Nehemiah was a man who probably had no idea how complicated life could get. He took on a project that had all the appearance of being harmless, innocent and rather simple. After all, what could be difficult about building a wall around a city (Nehemiah 2:5)? It seemed that Nehemiah would be able to have that wall completed in just a few weeks; then he would go back to Persia and resume his life. Not so!
As he looked over the shoulders of those workmen, he knew he was dealing with a mess (Nehemiah 4:1-23)! In fact, the more he tried to alleviate the problem, the greater it became. First, there was sarcasm. Then, there was mockery, which led to opposition, criticism and finally conspiracy. The conspiracy was so great that before long the inevitable took place — discouragement set in. No matter how hard he tried, Nehemiah was unable to correct the problems. They just got worse; they multiplied and magnified as time went on.
Discouragement is inevitable. Anyone who is serious about serving God and fighting discouragement should study the life of Paul. In 2 Corinthians 4:7-10, Paul said that we have a treasure in earthen vessels. He was describing the treasure of the gospel and how it is housed in our frail, human bodies. There is no power or strength in a clay pot. It is fragile, ugly and it often leaks. The passing of time only makes the pot weaker. Paul was saying that the power does not come from the pot, but from what the pot contains. Any class that is designed for teaching people how to sell will tell you that you cannot constantly hear negativity without having some of it rub off on you. When some here in the congregation are discouraged, it cannot help but rub off on us, so we are going to examine discouragement and hopefully learn how to overcome it.
The Causes of Discouragement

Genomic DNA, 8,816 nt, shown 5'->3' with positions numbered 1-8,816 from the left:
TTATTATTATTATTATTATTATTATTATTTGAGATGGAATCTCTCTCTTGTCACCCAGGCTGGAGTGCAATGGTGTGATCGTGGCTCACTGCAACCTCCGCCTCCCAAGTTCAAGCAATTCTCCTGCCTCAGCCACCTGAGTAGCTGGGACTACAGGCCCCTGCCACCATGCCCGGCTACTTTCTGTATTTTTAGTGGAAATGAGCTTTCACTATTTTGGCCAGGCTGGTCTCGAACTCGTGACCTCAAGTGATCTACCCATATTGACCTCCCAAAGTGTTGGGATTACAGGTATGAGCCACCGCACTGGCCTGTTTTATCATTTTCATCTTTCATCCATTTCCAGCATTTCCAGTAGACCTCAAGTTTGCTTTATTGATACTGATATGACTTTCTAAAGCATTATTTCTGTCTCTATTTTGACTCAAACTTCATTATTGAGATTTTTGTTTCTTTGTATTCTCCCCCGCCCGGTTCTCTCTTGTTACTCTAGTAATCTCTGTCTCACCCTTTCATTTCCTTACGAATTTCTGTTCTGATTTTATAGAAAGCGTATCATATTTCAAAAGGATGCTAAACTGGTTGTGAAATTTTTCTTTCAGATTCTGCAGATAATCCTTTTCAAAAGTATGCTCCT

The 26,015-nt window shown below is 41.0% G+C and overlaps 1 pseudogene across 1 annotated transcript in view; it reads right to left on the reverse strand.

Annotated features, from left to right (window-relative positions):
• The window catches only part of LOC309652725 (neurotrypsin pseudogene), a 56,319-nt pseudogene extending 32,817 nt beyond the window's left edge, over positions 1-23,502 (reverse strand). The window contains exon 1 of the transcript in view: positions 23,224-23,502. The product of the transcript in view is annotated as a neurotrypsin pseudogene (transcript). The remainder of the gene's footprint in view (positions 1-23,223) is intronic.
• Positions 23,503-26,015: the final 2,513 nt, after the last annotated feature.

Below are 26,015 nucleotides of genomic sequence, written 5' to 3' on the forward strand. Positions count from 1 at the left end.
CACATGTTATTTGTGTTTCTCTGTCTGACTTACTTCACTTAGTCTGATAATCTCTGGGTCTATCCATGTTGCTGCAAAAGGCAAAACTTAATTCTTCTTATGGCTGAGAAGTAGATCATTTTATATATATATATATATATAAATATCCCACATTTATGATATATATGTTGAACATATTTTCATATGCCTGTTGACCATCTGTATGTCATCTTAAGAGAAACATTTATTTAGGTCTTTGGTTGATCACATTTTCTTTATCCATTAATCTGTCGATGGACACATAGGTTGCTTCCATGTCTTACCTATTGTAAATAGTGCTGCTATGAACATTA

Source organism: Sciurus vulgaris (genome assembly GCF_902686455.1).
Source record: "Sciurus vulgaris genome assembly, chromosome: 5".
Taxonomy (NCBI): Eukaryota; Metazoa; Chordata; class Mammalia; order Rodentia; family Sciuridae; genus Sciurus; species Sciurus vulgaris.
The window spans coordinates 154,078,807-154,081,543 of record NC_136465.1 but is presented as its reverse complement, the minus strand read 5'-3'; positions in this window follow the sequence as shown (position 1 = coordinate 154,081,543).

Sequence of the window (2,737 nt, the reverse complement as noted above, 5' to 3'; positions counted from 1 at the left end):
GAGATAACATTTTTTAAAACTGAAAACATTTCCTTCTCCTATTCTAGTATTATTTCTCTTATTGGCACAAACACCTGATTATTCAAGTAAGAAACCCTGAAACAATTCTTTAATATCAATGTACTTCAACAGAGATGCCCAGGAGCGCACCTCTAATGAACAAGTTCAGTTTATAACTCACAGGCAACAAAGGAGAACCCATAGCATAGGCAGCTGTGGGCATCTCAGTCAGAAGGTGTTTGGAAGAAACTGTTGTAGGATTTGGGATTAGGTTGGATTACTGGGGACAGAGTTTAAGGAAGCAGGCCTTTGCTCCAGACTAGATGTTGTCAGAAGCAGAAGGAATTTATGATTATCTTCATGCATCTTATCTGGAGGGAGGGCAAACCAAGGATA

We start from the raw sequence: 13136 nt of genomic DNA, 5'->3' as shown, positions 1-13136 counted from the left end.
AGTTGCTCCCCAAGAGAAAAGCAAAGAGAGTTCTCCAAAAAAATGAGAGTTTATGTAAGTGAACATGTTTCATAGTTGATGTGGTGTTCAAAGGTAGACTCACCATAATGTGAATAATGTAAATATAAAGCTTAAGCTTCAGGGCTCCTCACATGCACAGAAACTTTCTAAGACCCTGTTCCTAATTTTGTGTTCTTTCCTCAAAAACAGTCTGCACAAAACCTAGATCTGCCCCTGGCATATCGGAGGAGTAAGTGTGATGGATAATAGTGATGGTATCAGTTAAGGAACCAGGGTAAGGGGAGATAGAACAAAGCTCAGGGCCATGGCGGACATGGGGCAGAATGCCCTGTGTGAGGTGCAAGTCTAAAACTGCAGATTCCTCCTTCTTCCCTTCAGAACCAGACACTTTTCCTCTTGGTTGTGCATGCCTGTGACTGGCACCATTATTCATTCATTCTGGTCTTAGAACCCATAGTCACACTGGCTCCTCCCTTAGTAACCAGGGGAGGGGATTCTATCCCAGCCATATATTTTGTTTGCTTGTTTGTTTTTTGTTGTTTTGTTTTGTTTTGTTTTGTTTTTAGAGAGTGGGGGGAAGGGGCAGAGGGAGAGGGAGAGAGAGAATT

There is nothing that takes the wind out of our sails as quickly as discouragement. It is difficult to cure. The first cause of discouragement was fatigue (vs. 10). The “newness” of the project had worn off. We are excited at first, but then the difficulties become real. A loss of strength and even sickness can take an emotional toll on us, as it did with Elijah (1 Kings 19:1-4).
The next cause of discouragement was frustration (vs. 10). There was still much to do, but all they could see was the rubbish around them. It is easy to lose sight of the end sometimes. The builders had lost the vision of the completed wall. Have you ever started a project and said, “Oh, maybe an hour or hour and a half at the most?” Five hours later, when you are halfway finished, you look back and say, “I am going backwards!” Most people get frustrated when they do not progress quickly enough.
The third cause was failure (vs. 10). When you lose confidence, discouragement is winking at you from around the corner. When you lose your confidence, you lose heart. This produces an overwhelming, discouraging sense that you are never going to catch up. How do you think Moses felt when he stood before Pharaoh and he rejected him (Exodus 5:1-2)? In 1905, the University of Bern turned down a doctrinal dissertation as “irrelevant and fanciful.” The writer of that paper was Albert Einstein. In 1984, an English teacher noted on a teenager’s report card, “A conspicuous lack of success.” The student was Winston Churchill. We think that failure will finish us!